When the Insured Dies, Who Benefits From Investor-Origined Life Insurance (Ioli)?

Investor-Owned Life Insurance

IOLI (investor-owned life insurance) is a type of life insurance in which an investor pays a person to purchase a substantial life insurance policy on their behalf. In exchange for the person’s life insurance benefits, the investor pays the person’s premiums.

An IOLI transaction is essentially similar to a STOLI transaction, with the exception that an IOLI is always initiated by a financial institution.

IOLI transactions are the primary source of income for several investment companies. These companies will contact people like Ben and offer him free life insurance for a limited time and a monetary payment in exchange for their life insurance benefits. The corporations will then just wait for Ben and other clients to die before collecting the rewards.


It may sound weird for a person to give up his or her life insurance benefits to a complete stranger or investor. So, why would anybody want to enter into a STOLI or IOLI?

It all boils down to the manner in which STOLI and IOLI transactions are carried out. What happens is that an investor or other third party offers to assist a person in obtaining a life insurance policy and paying the premiums in exchange for benefits after the person passes away.

In addition, the individual receives a portion of the life insurance payouts in advance. This allows the individual to make use of his or her life insurance benefits while still alive.

Consider a woman in her seventies. She is in good health, has no debt, and her children have all grown up to be successful adults. She doesn’t have to be concerned about anyone if she passes away.

An investor approaches this person and asks her if she would be willing to give up her life insurance benefits in exchange for a percentage of the benefits upfront. This sounds great to her.

She can use this money to take a dream vacation with her kids and their families. In addition, she doesn’t have to worry about paying the premiums as this is paid for, too.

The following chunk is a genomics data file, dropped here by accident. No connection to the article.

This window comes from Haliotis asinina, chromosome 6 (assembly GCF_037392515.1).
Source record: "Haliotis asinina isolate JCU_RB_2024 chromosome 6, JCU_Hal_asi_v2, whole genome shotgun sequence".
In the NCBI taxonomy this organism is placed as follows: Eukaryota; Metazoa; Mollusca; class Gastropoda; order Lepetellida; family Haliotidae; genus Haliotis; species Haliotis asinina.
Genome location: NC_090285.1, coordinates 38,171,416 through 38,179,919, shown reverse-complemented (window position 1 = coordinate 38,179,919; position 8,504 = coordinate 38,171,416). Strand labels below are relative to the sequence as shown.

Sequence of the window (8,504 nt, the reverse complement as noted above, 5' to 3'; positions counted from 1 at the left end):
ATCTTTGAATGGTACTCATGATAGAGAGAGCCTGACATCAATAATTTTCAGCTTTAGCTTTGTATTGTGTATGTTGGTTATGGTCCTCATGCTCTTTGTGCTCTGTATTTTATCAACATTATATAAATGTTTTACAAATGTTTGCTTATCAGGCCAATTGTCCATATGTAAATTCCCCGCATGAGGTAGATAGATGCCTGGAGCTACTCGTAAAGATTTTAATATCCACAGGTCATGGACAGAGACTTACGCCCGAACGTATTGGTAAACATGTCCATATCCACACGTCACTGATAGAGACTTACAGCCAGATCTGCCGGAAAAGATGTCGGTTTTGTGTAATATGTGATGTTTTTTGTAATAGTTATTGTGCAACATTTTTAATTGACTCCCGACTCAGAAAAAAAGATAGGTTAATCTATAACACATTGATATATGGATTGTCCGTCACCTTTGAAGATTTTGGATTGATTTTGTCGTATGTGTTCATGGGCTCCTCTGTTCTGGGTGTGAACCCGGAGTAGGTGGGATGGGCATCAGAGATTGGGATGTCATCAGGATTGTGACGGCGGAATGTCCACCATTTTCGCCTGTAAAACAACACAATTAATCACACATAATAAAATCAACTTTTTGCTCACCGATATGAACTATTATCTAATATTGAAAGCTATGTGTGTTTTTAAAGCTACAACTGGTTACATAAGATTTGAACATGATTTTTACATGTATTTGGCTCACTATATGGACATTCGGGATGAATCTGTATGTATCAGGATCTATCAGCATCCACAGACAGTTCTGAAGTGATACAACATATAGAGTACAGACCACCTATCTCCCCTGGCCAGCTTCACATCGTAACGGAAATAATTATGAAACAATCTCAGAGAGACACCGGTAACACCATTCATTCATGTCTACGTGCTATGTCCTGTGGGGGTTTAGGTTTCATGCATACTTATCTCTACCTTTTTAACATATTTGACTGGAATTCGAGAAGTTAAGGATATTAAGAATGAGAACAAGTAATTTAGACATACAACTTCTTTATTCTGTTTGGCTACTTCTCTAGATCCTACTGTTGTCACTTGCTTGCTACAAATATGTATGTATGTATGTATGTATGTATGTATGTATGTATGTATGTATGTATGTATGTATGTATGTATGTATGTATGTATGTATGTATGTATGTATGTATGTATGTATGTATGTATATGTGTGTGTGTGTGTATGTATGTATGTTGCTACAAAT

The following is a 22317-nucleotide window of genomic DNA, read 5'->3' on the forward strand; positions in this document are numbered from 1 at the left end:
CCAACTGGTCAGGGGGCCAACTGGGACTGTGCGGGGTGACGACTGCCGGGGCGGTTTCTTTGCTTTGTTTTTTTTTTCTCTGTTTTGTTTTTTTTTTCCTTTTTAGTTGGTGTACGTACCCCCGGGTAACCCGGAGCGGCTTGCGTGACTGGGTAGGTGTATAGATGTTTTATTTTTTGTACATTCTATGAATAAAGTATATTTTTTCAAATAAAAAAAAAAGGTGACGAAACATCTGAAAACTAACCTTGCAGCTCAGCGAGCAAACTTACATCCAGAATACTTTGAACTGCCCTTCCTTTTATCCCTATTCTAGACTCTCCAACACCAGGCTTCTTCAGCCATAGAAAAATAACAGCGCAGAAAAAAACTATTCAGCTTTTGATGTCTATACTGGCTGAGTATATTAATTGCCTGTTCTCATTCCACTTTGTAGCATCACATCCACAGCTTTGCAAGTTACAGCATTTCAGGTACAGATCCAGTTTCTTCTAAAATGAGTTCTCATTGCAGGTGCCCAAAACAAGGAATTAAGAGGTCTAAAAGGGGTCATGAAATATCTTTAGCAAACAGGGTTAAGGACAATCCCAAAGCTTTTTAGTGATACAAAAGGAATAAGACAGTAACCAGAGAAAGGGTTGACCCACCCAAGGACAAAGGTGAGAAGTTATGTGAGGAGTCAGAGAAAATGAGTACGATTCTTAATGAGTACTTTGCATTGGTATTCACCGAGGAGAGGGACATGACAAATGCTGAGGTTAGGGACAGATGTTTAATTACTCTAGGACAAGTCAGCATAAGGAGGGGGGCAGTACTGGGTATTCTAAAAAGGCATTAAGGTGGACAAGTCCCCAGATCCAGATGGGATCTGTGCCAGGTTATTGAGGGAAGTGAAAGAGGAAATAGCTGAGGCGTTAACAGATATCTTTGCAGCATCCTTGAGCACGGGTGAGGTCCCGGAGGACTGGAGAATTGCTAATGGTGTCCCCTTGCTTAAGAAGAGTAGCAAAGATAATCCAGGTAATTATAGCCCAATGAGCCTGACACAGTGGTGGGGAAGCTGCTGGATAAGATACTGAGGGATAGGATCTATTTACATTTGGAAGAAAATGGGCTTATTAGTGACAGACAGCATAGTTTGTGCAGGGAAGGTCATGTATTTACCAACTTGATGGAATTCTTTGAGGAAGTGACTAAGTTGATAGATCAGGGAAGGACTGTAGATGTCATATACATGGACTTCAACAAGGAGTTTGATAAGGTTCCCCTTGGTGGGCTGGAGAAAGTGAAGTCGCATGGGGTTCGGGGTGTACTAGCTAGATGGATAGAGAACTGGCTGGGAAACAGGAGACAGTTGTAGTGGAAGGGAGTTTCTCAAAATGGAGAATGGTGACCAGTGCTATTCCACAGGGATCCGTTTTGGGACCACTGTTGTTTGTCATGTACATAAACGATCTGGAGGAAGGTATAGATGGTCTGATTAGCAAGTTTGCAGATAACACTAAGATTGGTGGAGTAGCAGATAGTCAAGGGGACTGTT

Lack of Insurable Interest

A problem arises, though. Not just anybody can get a life insurance policy. You have to prove that you have an insurable interest in the event the person dies, which means that you’ll suffer financial loss from this person’s death.

This means that you can’t take out a life insurance policy on an elderly acquaintance just because you expect him to die soon. Also, you can only get life insurance for an amount that would cover the cost of your life.

Criticism of Stranger-Owned Life Insurance

The lack of insurable interest makes STOLI highly unethical. If the policyholder has an insurable interest, it is reasonable to assume that they hope for a long life for the insured rather than an accelerated death just to collect the death benefit.

Without the insurable interest, the policyholder has more interest in the insured’s death, an event that completes the agreement and benefits the third-party.

Having an insurable interest keeps corporate-owned life insurance (COLI) legal and, to some, ethical. While a COLI policy collects premiums from the employer-beneficiary, the financial value of the employee-insured to the company gives the employer interest in the insured’s continued health and well-being.

Even a company-owned policy, broadly legal and widely used, may give employees uneasy feelings. H. H. Holmes, a nineteenth-century businessman and the first noted US serial killer, famously purchased life-insurance policies on his employees before murdering them.

That’s why the issuance of life insurance is subject to several requirements, including the consent of the insured.

Special Considerations

A common workaround for the insurable-interest requirement is to manufacture it, as in the hypothetical situation above. An investor seeking to take out a life insurance policy on a stranger may manufacture insurable interest instantly by granting that stranger a loan.

The stranger’s death would leave the loan unrepaid, fulfilling the most skeletal definition of insurable interest.

Despite the Internal Revenue Service and state governments’ having a distaste for STOLI, as well as insurance companies’ increasing vigilance, the practice persists.

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